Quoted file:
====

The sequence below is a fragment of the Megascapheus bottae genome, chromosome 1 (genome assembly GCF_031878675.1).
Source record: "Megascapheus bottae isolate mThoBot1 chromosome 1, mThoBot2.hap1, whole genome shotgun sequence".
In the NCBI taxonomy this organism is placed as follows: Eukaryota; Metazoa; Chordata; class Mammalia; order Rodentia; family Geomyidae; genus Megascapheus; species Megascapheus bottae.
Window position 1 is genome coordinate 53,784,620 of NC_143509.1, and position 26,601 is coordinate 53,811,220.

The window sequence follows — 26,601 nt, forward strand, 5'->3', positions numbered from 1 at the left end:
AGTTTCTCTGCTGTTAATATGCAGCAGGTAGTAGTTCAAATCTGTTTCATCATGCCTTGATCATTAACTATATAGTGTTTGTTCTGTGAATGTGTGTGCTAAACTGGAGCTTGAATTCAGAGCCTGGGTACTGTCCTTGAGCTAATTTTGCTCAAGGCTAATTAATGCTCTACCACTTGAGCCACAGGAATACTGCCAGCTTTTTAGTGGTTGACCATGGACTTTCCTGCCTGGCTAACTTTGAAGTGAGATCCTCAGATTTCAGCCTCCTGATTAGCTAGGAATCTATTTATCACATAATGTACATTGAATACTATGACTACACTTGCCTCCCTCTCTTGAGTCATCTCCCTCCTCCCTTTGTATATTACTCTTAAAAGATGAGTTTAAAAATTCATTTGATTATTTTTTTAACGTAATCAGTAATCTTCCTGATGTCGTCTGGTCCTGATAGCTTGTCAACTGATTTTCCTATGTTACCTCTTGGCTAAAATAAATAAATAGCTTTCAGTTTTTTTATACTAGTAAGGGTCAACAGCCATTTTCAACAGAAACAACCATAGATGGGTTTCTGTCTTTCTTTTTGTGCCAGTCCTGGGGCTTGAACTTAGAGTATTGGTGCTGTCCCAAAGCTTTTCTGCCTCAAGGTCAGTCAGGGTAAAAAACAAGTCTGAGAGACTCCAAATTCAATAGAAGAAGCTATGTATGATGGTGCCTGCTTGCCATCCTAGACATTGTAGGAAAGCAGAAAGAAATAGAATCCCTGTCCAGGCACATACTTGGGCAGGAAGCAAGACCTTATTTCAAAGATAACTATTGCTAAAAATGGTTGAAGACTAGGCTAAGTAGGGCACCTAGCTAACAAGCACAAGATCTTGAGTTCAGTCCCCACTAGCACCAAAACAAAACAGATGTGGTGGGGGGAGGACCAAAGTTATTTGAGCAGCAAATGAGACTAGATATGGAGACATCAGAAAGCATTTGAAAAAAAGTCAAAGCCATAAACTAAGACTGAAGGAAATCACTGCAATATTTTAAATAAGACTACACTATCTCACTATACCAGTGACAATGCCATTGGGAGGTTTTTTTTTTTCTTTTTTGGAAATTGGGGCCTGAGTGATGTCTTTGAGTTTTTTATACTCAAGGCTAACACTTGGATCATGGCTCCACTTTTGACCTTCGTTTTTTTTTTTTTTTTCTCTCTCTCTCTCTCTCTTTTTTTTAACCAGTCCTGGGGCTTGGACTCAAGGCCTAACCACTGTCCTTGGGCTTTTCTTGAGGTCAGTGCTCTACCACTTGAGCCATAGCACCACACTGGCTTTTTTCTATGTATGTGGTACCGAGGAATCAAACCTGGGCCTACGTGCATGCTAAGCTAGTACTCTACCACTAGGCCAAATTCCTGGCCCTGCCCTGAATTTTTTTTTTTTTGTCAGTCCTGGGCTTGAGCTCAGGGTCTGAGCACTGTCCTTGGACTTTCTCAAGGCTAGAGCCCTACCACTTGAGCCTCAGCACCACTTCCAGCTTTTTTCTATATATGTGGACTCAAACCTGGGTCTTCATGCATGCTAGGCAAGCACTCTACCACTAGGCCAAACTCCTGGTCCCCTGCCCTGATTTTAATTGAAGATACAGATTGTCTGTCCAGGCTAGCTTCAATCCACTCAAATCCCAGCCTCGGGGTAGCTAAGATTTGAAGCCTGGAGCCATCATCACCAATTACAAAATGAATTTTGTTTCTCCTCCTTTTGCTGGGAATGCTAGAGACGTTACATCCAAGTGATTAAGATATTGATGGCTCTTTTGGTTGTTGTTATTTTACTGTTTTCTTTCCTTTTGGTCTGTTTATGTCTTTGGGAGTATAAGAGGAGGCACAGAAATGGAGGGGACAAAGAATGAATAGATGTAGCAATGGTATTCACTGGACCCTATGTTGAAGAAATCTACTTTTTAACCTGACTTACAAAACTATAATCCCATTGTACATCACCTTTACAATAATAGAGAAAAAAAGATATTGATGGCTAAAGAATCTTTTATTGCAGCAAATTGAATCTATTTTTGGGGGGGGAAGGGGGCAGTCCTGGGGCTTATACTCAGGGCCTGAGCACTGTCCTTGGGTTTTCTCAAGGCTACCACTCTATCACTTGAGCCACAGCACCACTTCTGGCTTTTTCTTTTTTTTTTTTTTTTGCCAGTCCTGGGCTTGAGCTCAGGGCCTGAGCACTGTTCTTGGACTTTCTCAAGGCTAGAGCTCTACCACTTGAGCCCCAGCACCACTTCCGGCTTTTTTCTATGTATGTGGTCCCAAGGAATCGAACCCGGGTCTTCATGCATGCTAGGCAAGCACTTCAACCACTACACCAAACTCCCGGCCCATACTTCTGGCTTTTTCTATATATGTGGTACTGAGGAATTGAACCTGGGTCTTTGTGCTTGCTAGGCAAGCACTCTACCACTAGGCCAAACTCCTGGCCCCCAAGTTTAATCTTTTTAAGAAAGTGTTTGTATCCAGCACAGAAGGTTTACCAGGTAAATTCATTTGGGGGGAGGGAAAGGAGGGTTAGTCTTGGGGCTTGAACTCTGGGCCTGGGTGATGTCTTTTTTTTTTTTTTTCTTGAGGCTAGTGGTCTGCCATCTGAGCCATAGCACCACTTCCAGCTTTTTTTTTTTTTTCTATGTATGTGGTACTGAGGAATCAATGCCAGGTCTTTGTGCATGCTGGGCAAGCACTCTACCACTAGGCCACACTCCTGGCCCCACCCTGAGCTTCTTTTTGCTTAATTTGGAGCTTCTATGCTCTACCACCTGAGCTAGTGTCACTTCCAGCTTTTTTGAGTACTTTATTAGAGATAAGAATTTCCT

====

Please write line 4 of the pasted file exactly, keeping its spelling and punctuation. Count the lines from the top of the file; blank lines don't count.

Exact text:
Window position 1 is genome coordinate 53,784,620 of NC_143509.1, and position 26,601 is coordinate 53,811,220.